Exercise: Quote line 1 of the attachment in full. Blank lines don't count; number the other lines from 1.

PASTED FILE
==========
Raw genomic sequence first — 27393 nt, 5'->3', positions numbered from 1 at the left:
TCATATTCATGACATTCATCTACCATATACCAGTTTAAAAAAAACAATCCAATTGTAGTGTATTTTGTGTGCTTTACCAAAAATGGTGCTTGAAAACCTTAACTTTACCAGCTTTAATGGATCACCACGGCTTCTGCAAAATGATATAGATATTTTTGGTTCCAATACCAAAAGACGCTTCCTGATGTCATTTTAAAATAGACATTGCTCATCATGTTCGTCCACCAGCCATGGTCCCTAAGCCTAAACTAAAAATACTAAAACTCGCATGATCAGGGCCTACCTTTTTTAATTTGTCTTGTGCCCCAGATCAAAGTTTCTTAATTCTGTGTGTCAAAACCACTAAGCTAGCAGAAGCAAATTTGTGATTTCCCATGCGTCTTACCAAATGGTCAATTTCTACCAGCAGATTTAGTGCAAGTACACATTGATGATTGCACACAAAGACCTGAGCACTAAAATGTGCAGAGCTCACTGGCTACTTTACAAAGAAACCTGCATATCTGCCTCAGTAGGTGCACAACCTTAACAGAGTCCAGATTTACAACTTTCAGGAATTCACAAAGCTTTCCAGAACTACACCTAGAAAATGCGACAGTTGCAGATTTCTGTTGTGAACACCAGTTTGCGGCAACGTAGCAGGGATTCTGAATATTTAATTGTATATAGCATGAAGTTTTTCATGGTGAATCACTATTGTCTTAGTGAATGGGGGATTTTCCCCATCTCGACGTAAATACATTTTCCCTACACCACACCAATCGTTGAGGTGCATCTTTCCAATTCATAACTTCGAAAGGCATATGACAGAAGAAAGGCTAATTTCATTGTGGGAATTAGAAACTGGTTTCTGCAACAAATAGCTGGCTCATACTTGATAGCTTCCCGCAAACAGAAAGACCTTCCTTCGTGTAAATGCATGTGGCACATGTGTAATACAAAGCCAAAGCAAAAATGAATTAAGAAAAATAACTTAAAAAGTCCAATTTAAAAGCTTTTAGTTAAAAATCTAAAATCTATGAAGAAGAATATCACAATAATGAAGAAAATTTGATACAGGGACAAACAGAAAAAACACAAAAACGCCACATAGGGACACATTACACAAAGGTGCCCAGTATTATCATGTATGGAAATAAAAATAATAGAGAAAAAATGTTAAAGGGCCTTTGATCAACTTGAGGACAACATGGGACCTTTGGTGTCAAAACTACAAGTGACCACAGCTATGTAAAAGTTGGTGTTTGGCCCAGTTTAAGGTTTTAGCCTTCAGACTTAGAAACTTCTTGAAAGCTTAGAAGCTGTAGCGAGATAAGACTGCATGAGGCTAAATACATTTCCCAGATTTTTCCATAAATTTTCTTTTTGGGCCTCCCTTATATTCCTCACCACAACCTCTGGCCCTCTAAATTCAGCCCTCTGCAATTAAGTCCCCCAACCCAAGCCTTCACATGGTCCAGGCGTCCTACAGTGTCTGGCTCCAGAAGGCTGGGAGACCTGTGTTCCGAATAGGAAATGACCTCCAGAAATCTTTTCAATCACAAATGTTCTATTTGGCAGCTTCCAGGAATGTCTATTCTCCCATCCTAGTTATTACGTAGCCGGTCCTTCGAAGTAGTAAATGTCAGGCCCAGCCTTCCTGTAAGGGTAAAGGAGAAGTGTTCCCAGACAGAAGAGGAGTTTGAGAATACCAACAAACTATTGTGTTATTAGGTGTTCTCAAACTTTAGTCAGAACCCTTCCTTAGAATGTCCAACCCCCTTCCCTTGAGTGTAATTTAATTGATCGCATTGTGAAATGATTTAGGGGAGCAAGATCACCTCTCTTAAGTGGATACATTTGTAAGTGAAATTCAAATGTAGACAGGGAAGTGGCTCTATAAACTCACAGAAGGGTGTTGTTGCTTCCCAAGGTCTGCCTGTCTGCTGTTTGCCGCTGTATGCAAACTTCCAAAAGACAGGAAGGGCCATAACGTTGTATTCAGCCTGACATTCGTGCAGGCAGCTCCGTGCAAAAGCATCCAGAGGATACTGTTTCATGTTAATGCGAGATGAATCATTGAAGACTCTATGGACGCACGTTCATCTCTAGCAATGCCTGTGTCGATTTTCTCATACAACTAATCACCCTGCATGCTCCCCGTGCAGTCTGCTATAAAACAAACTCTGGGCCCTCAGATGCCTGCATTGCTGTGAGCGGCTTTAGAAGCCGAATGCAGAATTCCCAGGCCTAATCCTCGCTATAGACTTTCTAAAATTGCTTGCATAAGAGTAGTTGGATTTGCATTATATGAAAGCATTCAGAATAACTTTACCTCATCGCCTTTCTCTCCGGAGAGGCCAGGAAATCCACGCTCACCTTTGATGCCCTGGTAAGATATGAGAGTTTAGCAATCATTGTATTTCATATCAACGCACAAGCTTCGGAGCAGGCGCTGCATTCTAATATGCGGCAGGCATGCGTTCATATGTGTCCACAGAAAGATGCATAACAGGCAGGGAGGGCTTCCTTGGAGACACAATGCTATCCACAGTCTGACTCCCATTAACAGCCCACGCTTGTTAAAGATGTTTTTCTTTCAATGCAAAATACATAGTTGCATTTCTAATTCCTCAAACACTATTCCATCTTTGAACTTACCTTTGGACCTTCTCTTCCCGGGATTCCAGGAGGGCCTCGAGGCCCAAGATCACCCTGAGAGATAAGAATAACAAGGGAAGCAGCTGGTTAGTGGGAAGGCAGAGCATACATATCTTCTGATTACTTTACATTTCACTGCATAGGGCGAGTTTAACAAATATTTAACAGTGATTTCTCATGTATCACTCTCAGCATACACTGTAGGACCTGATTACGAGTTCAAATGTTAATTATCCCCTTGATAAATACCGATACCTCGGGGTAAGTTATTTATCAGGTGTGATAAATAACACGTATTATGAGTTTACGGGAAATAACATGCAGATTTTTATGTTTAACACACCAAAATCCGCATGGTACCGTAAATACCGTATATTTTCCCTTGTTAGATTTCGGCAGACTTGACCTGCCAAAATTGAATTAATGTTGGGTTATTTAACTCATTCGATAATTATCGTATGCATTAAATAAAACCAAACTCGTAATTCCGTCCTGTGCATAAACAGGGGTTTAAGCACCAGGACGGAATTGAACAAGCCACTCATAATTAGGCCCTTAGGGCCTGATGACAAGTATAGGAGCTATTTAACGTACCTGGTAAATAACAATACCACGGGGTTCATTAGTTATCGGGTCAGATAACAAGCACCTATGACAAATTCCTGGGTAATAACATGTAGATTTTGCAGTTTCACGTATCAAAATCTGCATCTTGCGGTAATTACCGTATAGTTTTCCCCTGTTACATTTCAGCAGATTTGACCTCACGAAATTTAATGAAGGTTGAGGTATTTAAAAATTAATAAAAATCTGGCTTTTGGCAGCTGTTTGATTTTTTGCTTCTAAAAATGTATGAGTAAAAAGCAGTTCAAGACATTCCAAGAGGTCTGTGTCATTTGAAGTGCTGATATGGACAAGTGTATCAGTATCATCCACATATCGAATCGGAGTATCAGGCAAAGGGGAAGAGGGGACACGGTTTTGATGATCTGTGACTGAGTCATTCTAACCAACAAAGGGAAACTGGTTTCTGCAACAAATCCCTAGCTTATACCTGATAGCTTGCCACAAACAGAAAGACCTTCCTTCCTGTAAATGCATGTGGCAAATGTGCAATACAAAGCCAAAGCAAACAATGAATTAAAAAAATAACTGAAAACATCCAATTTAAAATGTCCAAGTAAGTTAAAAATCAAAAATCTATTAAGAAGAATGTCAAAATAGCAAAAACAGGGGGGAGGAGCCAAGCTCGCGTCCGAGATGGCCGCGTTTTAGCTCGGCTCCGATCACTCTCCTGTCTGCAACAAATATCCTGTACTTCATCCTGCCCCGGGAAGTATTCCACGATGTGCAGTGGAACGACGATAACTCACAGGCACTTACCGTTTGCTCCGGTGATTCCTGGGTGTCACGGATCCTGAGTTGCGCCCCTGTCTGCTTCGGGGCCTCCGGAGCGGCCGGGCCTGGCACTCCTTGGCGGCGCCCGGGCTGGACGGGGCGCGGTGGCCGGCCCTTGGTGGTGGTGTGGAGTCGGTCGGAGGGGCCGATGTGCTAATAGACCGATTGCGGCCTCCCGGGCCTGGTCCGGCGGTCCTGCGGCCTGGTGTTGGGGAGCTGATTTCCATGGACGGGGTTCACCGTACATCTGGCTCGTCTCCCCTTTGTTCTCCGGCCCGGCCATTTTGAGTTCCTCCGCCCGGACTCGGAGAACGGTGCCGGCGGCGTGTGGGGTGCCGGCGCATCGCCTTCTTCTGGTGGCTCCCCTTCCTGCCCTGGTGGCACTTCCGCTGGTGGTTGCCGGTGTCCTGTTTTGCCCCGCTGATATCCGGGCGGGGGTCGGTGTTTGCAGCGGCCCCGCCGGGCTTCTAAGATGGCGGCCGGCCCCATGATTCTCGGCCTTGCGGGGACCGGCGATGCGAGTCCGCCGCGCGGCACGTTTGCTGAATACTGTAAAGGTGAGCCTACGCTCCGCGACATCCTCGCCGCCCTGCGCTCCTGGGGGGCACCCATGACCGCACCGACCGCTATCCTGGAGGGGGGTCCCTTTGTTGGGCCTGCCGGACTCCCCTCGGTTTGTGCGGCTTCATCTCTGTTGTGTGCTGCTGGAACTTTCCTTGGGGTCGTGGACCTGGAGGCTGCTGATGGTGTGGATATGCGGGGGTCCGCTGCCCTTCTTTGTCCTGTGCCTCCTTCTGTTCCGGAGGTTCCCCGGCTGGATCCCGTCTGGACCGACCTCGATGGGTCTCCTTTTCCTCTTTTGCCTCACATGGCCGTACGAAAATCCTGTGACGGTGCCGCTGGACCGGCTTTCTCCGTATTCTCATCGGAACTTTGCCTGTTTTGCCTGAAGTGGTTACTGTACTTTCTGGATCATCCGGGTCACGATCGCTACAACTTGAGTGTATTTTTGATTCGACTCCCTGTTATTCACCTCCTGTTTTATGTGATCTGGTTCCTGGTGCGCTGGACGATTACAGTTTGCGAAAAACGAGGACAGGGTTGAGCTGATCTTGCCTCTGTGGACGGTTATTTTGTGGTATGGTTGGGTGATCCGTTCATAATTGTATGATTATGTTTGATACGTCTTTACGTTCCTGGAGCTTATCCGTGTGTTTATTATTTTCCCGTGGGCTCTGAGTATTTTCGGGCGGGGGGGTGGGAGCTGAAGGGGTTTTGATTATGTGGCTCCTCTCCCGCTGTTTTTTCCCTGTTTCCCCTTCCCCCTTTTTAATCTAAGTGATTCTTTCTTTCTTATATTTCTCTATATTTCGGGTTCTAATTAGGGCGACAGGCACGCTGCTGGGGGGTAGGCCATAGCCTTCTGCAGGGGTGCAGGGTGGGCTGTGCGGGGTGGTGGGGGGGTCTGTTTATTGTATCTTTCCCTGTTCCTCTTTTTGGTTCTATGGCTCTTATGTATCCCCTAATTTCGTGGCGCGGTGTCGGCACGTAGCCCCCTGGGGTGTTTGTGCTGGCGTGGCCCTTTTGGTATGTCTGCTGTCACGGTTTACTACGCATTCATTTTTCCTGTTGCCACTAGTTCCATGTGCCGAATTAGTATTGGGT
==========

Raw genomic sequence first — 27393 nt, 5'->3', positions numbered from 1 at the left: